Agriculture Secretary Tom Vilsack announced Wednesday that USDA will target nearly $16 million in financial and technical assistance to help eligible crop and livestock producers in 19 states cope with adverse impacts of the historic drought gripping the nation.
“President Obama and I continue to work across the federal government to provide relief for those farmers and ranchers who are affected by the severe drought conditions impacting many states across our nation,” Vilsack said. “This additional assistance builds on a number of steps USDA has taken over the past few weeks to provide resources and flexibility in our existing programs to help producers endure these serious hardships.”
USDA’s Natural Re-sources Conservation Service (NRCS) will use $16 million in existing funds from its Wildlife Habitat Incentive Program (WHIP) and Environmental Quality Incentives Program (EQIP) to target states experiencing exceptional and extreme drought. The states with exceptional, or the most severe, drought are Arkansas, Colorado, Georgia, Kansas, Kentucky and Nebraska. States experiencing extreme drought are Alabama, Illinois, Indiana, Mississippi, Missouri, New Mexico, Nevada, South Carolina, South Dakota, Tennessee, Texas, Utah and Wisconsin.
An additional $771,000 in EQIP and $250,000 in WHIP funding is now available to assist drought-stricken producers and landowners.
“Tennessee is currently holding a special drought signup for producers interested in applying conservation practices that will alleviate the drought’s impacts, and improve soil health and productivity,” stated NRCS State Conservationist Kevin Brown. “EQIP and WHIP are continuous signups but for this drought effort applications in the D3 and D4 areas will be evaluated until the drought funds are expended.”
Producers in areas designated as either D3 Drought — Extreme or D4 Drought — Exceptional on the recent July 2012 U.S. Drought Monitor maps for Tennessee are eligible to apply for selected conservation practices. These areas include Benton, Carroll, Crockett, Dyer, Fayette, Gibson, Haywood, Henry, Houston, Humphreys, Lake, Lauderdale, Montgomery, Obion, Shelby, Stewart, Tipton and Weakley counties. During continuous signup, applications with the highest scores and a priority rating of HIGH will be funded first. Applicants should ensure that all aspects of their eligibility are up-to-date with the Farm Service Agency to expedite the process.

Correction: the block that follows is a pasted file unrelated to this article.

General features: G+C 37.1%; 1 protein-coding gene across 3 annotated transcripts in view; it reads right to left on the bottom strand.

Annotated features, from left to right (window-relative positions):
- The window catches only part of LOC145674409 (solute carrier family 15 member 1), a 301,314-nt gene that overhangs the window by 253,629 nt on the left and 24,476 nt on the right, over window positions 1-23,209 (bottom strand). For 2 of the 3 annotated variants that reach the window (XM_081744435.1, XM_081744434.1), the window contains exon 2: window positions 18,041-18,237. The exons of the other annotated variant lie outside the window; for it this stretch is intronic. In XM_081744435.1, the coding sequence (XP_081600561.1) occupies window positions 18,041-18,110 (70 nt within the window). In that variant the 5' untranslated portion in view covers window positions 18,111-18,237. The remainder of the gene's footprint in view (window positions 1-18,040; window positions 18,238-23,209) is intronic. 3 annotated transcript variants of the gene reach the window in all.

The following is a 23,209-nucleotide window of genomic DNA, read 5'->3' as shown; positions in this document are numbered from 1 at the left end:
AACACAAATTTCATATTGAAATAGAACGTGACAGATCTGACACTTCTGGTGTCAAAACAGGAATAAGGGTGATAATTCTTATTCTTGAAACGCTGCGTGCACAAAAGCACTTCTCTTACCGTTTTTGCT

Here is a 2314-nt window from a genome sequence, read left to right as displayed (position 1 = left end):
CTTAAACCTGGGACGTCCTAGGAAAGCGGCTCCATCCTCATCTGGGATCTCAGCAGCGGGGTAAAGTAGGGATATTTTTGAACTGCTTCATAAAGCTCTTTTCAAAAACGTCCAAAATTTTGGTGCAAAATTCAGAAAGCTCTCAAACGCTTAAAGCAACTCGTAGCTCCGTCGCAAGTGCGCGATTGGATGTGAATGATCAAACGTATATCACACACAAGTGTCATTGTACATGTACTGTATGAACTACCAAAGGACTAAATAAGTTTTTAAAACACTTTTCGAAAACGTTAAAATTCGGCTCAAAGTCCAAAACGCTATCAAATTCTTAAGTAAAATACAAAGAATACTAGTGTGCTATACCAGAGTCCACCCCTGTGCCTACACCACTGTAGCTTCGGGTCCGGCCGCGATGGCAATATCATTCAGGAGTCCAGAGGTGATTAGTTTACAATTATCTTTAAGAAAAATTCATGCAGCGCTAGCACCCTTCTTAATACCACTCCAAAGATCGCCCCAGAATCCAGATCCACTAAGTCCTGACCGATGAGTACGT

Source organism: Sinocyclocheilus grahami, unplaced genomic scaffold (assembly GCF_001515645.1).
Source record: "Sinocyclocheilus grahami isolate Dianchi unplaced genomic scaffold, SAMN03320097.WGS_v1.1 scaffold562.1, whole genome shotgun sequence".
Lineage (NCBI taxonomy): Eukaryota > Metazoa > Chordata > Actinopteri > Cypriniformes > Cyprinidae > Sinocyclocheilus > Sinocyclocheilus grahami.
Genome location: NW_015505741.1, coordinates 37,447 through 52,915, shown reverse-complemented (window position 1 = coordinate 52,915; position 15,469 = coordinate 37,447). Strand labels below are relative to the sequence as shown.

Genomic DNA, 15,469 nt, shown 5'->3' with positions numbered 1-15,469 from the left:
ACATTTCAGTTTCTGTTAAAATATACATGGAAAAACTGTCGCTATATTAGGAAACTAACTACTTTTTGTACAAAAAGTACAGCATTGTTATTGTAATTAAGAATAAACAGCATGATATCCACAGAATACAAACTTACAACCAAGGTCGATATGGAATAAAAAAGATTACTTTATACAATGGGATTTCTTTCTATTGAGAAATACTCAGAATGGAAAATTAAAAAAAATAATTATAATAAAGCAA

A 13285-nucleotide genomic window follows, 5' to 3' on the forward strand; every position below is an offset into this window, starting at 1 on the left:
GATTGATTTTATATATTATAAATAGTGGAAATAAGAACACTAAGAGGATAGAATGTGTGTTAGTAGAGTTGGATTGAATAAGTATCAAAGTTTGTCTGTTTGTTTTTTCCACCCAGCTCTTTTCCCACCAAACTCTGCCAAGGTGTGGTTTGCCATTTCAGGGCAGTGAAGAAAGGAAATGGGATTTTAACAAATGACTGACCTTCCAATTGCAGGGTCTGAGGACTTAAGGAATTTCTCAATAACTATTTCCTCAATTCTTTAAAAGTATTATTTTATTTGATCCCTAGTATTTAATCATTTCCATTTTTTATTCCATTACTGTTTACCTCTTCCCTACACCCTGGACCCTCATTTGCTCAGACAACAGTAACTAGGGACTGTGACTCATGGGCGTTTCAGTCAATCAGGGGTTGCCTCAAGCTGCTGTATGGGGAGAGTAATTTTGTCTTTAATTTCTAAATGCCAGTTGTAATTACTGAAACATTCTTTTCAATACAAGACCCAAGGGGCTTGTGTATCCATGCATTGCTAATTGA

Eligible conservation practices include prescribed grazing, livestock watering facilities and water conservation practices. A list of all eligible practices is available from NRCS at local USDA Service Centers. Producers are also eligible for financial assistance to re-apply failed EQIP or WHIP conservation practices due to drought.
USDA has also announced the following:
• Allowing producers to modify current EQIP contracts to allow for grazing, livestock watering and other conservation activities to address drought conditions.
• Authorizing haying and grazing of Wetlands Reserve Program (WRP) easement areas in drought-affected areas where haying and grazing is consistent with conservation of wildlife habitat and wetlands.
For more information, producers and landowners can visit the NRCS website at www.nrcs.usda.gov or their local NRCS office.
Published in The Messenger 8.10.12